During both my 10 day silent meditation retreats, there were moments where I felt a deep calm, my mind got very bright, and I possessed an ability to control my attention in a way that seemed totally profound. I don’t think … Continue reading → During both my 10 day silent meditation retreats, there were moments where I felt a deep calm, my mind got very bright, and I possessed an ability to control my attention in a way that seemed totally profound. I don’t think my experience constituted a state of jhana — how the Buddha referred to blissed out, immersive, “absorbed” states of mind. I was probably experiencing “access concentration“, a precursor to the jhanic states; in any case, those minutes of absorption were utterly memorable for me. I remember returning to my dorm room afterwards, late at night, and lying in bed thinking to myself: I have a new superpower. Like many beginner meditators who experience momentary states of profound absorption and stillness, I have foolishly quested after that state in subsequent meditation sessions. On my second 10 day retreat, I craved the state of ultra concentration that I felt during my first retreat. I intently sat late at night in the meditation hall. And then, as I felt my mind ease into a deeper stillness, I told myself, “Here it comes. Here it comes. Is this it? Is this what happened to me last time?” See ya later, still lion mind. Hello, monkey mind. On my 3 day residential retreat, I never entered deep concentration, probably because of this mental chatter around wanting it. I think I could use more practice at stabilizing the mind — without the questing and excessive effort — before I go deeper on practicing insight meditation. So I’m going to focus more on samatha over the next year or so. The samatha concentration practice involves stabilizing, unifying, and collecting the mind into what the Buddha called samadhi, or a state of concentration. With a clear and collected mind, you can begin to discern more subtle sensations, and begin to more clearly perceive the truths about your mind and reality. I recently attended a one day retreat at Spirit Rock on samatha practice. The teacher distinguished samatha from vipassana. Samatha practice is like trying to stabilize a pair of binoculars and getting them into focus. Vipassana is looking through the binoculars in order to observe reality as it actually is. Throughout the day, we practiced basic relaxation. “Release tension in your body. Now release a little more,” the teacher said, as we scanned each part of the body. With total relaxation, you can begin to quiet the mind, and focus on an object of concentration — in our case, the breath. The anapanana practice of studying the breath can become quite a granular analysis. For example, we practiced: Noticing whether breath is long or short Noticing the beginning of the breath, the middle part of the breath, the end of the breath Focusing on spot underneath nostril where breath enters Counting breaths up to 10 and then starting again at 1 On the Goenka retreats, you spend the first three days doing nothing but breath awareness, so I have some practice at it. But I never understood how object-awareness connects to broader vipassana practice until now. To deepen my understanding, I’m taking an online class at Spirit Rock on concentration/samatha practice, with 8 hours of video lectures. I want to thank a blog reader who wrote me a very helpful comment/email last year in response to my blog post about my awareness + wisdom retreat. He helped me explore the difference between samatha and vipassana. After some gentle corrections, he included this line of encouragement at the end: “Not many people have gotten as far as you have with meditation and Buddhism. You also ask good questions and have good insights. You should definitely keep up your practice. It is a [...]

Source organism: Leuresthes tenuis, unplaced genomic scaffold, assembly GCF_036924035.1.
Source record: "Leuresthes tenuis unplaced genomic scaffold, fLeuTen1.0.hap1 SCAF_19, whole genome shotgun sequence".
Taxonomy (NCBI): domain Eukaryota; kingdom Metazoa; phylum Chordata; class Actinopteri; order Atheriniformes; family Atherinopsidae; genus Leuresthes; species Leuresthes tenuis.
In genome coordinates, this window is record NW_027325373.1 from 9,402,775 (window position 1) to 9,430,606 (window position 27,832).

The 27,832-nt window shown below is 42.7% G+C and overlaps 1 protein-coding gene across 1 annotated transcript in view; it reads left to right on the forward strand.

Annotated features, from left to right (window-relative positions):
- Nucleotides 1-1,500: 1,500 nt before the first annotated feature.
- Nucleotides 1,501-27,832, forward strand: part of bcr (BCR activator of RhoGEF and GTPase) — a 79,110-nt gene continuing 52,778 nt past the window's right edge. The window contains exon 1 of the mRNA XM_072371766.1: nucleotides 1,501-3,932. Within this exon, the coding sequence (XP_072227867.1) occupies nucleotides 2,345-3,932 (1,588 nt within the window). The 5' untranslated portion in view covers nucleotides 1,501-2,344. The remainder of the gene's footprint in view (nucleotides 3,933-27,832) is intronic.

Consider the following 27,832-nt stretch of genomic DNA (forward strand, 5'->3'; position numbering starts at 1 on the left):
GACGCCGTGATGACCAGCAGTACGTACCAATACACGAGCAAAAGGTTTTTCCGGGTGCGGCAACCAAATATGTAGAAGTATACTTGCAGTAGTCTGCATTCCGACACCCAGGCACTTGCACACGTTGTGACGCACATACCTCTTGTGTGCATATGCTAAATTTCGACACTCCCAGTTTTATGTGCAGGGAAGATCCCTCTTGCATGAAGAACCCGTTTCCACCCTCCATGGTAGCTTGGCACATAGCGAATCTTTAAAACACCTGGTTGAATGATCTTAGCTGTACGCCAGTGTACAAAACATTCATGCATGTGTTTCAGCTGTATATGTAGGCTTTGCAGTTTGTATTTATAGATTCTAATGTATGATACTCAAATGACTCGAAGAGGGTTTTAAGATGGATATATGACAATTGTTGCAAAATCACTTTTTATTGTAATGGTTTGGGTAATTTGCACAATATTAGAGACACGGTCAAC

Time Simply Slipped Away Without Any Meaning